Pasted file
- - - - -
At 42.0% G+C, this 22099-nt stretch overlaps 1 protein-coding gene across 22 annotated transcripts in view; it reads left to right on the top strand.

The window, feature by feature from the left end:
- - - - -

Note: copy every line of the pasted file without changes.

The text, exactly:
At 42.0% G+C, this 22099-nt stretch overlaps 1 protein-coding gene across 22 annotated transcripts in view; it reads left to right on the top strand.

The window, feature by feature from the left end: